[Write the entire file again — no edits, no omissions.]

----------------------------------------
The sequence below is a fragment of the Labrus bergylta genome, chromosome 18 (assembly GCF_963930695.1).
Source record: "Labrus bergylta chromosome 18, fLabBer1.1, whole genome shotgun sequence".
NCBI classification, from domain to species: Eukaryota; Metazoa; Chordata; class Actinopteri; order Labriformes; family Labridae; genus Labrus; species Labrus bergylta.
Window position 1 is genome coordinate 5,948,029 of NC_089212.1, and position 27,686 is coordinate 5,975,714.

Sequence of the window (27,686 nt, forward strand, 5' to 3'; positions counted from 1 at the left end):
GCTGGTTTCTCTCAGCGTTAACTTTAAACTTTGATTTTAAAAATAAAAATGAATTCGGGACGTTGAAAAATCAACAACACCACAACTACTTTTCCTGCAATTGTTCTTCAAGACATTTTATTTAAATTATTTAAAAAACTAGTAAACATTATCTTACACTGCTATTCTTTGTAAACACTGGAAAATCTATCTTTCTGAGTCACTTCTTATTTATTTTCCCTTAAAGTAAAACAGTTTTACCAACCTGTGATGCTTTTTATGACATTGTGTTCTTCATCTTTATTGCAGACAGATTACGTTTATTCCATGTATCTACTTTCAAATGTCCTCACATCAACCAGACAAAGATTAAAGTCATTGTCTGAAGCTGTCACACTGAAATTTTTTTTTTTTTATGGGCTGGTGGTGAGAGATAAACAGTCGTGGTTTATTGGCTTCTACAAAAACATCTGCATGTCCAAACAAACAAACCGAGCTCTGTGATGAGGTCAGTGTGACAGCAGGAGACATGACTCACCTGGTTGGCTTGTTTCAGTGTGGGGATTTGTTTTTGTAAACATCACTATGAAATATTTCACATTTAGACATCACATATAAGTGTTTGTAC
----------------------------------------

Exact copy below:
The sequence below is a fragment of the Labrus bergylta genome, chromosome 18 (assembly GCF_963930695.1).
Source record: "Labrus bergylta chromosome 18, fLabBer1.1, whole genome shotgun sequence".
NCBI classification, from domain to species: Eukaryota; Metazoa; Chordata; class Actinopteri; order Labriformes; family Labridae; genus Labrus; species Labrus bergylta.
Window position 1 is genome coordinate 5,948,029 of NC_089212.1, and position 27,686 is coordinate 5,975,714.

Sequence of the window (27,686 nt, forward strand, 5' to 3'; positions counted from 1 at the left end):
GCTGGTTTCTCTCAGCGTTAACTTTAAACTTTGATTTTAAAAATAAAAATGAATTCGGGACGTTGAAAAATCAACAACACCACAACTACTTTTCCTGCAATTGTTCTTCAAGACATTTTATTTAAATTATTTAAAAAACTAGTAAACATTATCTTACACTGCTATTCTTTGTAAACACTGGAAAATCTATCTTTCTGAGTCACTTCTTATTTATTTTCCCTTAAAGTAAAACAGTTTTACCAACCTGTGATGCTTTTTATGACATTGTGTTCTTCATCTTTATTGCAGACAGATTACGTTTATTCCATGTATCTACTTTCAAATGTCCTCACATCAACCAGACAAAGATTAAAGTCATTGTCTGAAGCTGTCACACTGAAATTTTTTTTTTTTTATGGGCTGGTGGTGAGAGATAAACAGTCGTGGTTTATTGGCTTCTACAAAAACATCTGCATGTCCAAACAAACAAACCGAGCTCTGTGATGAGGTCAGTGTGACAGCAGGAGACATGACTCACCTGGTTGGCTTGTTTCAGTGTGGGGATTTGTTTTTGTAAACATCACTATGAAATATTTCACATTTAGACATCACATATAAGTGTTTGTAC